For Book Clubs

Invite me to your book club! I'm happy to join groups of five or more to discuss Negative Space or Burn It Down—either virtually, or in-person within New York City.

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Discussion Questions


Here are some suggested questions to get your book-club discussion of Negative Space going!

1) How does Dancyger render New York City not just a setting but a character? Do you see this a story that could only take place in New York? Why or why not?

2) How were New York and California in opposition in this story? What does New York mean for Dancyger vs California?

3) At one point, Dancyger writes that as a girl, she wanted art to be beautiful, a taste that was forgiven by her father because she was a child. He preferred art that was real and true, if grotesque, even teaching her to see the value in dead things. What ideas about beauty did the book challenge or confirm for you? How was beauty defined for you growing up? How do you define it now? What changed?

4) What were your views on addiction before reading Negative Space? How did this story confirm or challenge your ideas about addiction and drug users?

5) What role does socioeconomic class play in the book, particularly in Dancyger’s journey out of the East Village of the ‘80s and into elite university halls? What did you notice about her discomfort?

6) Dancyger approaches her father’s story as both an investigation and an excavation. Are there things in your own life or family history that you’ve had to investigate? If so, what was the driving force? What did you discover? Did that discovery change anything?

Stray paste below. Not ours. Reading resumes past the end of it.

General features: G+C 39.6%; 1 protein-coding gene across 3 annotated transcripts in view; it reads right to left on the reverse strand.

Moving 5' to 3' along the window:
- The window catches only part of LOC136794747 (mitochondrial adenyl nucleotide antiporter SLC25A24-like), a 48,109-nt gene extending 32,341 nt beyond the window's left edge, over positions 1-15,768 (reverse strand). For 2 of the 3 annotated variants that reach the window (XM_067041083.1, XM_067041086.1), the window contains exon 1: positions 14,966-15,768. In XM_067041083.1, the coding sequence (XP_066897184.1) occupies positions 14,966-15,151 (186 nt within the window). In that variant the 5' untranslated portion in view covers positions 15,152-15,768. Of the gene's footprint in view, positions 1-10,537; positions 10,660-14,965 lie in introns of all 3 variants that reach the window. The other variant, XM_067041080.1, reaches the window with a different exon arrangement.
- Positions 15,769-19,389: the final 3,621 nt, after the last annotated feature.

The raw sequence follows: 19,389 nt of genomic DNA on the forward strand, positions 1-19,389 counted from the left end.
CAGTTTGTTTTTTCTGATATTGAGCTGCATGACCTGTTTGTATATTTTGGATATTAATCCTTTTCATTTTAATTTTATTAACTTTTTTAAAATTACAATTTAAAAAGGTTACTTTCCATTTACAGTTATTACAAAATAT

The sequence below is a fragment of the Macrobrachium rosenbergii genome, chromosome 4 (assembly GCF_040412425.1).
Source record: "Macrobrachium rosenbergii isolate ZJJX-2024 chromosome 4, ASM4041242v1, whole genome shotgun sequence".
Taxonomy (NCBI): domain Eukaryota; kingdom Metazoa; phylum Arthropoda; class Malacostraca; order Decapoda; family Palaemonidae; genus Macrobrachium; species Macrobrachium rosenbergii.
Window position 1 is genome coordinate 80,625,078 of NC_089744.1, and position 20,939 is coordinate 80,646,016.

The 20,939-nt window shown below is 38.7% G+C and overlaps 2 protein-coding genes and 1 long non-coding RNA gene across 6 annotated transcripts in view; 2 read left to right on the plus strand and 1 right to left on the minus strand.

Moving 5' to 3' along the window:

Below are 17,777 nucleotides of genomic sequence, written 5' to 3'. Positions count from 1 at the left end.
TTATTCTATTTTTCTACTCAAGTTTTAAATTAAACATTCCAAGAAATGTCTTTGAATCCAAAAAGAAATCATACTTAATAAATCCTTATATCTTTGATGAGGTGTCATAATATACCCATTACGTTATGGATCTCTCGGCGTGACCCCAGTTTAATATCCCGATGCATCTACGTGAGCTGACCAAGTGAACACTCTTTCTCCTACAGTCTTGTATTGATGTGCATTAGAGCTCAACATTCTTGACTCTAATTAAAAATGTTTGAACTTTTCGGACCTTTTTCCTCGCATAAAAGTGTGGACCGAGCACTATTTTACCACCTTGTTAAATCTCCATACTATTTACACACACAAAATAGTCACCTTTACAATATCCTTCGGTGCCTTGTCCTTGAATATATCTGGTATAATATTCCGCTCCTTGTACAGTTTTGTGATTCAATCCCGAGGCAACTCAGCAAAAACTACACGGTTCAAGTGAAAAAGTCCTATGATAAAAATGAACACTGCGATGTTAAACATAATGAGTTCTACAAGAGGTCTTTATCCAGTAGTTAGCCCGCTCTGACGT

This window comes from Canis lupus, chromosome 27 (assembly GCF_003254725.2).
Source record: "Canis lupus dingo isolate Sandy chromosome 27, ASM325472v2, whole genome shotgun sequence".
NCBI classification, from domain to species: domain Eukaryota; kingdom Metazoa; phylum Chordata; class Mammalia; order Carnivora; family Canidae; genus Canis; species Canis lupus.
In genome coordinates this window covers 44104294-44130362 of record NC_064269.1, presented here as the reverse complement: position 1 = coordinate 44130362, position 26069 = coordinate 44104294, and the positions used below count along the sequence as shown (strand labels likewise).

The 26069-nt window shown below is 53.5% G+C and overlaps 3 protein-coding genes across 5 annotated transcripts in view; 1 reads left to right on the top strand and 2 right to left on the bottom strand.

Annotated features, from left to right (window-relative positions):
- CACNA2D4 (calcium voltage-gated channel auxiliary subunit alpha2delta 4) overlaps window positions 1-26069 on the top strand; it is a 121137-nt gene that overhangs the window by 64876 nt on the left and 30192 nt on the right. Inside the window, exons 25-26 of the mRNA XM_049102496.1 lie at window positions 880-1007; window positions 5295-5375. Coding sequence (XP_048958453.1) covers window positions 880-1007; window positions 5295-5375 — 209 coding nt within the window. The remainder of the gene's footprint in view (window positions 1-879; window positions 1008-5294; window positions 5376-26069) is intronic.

7) Which of Dancyger’s interview subjects, in her quest for information about her father, was most surprising, revelatory, or even disturbing to you?

8) Often a story is as much about what’s told as what’s left out. Where do you have a sense that Dancyger was leaving things out? Do you think that was an intentional artistic choice or an emotional one? How might those choices relate to the concept of negative space?

9) What is our responsibility to the stories of the dead? Do you think Dancyger had the right to tell her father’s story without his knowledge? Do you consider it her inheritance, or as her younger self who balked at reading his journals might, a violation?

10) What did you think of the varied representations of Heidi, Dancyger’s mother? What was your impression of her character arc and growth from a young woman struggling to survive addiction with a child to mother of a memoirist opening up about her past?

11) What is the legacy (both "good" and "bad") that Dancyger inherits from her parents? What does she think is the legacy she inherits?

12) Why do you think it was important for her to include her father’s art? How did the use of images affect your reading experience? Did you like having them placed next to the corresponding stories or would you have preferred them all clumped together? Why?

13) What images or series of images struck you the most? Did it make you think of other art forms, concepts, or ideas? Or even things in your own life?

14) Why do you think Dancyger chose to leave the family photos until the end of the book? How did that impact your connection to the story? Would it have been different if they were included up front or interspersed throughout with the art?

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